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By Jill Rosen, The Baltimore Sun | November 22, 2011
If Oprah Winfrey singles out just 13 items as her "favorite things" of 2011, and one of them is yours, it's safe to assume you're going to quickly become very — very — popular. So now is probably not the best time to try to reach Sherry Kendall. Ever since Winfrey raved about Kendall's Christmas ornaments featuring hand-painted pet portraits in December's O, the Oprah Magazine, visits to the Woodbine artist's website have spiked, orders are piling up and the glass balls have appeared on two national TV shows.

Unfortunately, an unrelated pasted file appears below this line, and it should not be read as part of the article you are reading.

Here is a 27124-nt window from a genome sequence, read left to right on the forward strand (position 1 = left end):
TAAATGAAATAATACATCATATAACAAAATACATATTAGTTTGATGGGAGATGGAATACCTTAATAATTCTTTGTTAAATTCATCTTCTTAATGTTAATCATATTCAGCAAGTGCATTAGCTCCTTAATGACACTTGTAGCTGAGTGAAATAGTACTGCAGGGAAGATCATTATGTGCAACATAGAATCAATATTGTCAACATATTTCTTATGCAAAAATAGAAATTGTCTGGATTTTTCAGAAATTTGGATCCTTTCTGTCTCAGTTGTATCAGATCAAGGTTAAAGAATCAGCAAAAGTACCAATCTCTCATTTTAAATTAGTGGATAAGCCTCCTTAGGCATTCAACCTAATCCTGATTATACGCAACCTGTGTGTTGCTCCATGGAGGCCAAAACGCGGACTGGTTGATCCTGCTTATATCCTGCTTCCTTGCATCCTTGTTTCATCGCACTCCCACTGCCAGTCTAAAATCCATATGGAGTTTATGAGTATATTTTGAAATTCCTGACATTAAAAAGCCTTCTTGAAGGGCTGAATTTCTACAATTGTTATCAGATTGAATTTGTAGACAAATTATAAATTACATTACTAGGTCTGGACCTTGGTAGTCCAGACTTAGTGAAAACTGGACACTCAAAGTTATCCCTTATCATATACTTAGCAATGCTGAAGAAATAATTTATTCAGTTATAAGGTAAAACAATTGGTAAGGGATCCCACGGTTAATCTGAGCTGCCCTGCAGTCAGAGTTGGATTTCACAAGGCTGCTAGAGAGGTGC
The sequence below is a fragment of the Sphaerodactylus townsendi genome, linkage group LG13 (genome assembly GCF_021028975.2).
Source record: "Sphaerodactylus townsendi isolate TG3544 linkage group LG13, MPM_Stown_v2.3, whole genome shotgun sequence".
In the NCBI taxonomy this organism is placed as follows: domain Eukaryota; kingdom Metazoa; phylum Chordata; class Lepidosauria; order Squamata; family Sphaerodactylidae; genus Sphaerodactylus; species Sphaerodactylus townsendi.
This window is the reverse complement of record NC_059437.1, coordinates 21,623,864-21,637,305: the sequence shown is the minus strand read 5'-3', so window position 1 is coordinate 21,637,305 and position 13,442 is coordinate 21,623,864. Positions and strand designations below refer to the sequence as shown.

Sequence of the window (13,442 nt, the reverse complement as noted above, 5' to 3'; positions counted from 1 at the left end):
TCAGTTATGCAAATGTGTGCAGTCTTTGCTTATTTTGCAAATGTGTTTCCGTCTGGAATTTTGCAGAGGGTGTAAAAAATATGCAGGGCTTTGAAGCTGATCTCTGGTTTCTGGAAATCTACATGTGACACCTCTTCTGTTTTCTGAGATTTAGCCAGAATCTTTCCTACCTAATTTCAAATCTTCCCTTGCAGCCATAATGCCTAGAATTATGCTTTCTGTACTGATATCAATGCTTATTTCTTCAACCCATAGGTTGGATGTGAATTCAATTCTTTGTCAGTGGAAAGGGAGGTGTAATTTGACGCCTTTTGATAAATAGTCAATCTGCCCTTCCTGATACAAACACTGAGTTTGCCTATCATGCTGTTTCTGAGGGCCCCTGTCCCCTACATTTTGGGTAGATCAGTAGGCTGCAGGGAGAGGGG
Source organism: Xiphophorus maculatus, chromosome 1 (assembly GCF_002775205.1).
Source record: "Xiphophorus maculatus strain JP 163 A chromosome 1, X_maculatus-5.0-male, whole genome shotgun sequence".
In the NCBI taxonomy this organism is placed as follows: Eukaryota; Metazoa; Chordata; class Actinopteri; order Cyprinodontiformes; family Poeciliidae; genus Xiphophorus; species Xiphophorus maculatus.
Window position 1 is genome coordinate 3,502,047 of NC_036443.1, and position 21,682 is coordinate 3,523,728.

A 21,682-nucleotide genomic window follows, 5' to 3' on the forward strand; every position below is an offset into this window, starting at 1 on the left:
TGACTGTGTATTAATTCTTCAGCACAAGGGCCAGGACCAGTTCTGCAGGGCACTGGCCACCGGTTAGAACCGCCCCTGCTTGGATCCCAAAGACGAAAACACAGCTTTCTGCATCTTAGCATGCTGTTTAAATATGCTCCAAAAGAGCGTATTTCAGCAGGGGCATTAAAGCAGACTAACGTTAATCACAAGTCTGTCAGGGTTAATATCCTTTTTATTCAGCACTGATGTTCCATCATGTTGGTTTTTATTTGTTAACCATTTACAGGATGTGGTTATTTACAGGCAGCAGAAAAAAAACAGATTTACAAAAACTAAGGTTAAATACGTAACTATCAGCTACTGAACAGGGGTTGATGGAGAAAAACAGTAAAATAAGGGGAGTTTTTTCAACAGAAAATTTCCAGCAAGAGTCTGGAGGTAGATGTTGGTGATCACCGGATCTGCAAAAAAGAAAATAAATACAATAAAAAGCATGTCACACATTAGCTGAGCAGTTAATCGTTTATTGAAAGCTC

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By Jacques Kelly, The Baltimore Sun | June 7, 2014
Kurt Bluemel, a nursery owner and plants man who was called the "Johnny Appleseed of ornamental grasses," died of cancer Wednesday at Gilchrist Hospice Care in Towson. The Baldwin resident was 81. Mr. Bluemel, who propagated and popularized willowy, straight and flowing grasses, was also known as the Grass King. His grasses filled Oprah Winfrey's garden and he created gardens for industrialist Howard Head and other Maryland figures. He was a wholesale grower with nurseries in Baldwin, another on the Eastern Shore near Crisfield and a third in Florida near Orlando.
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December 5, 2011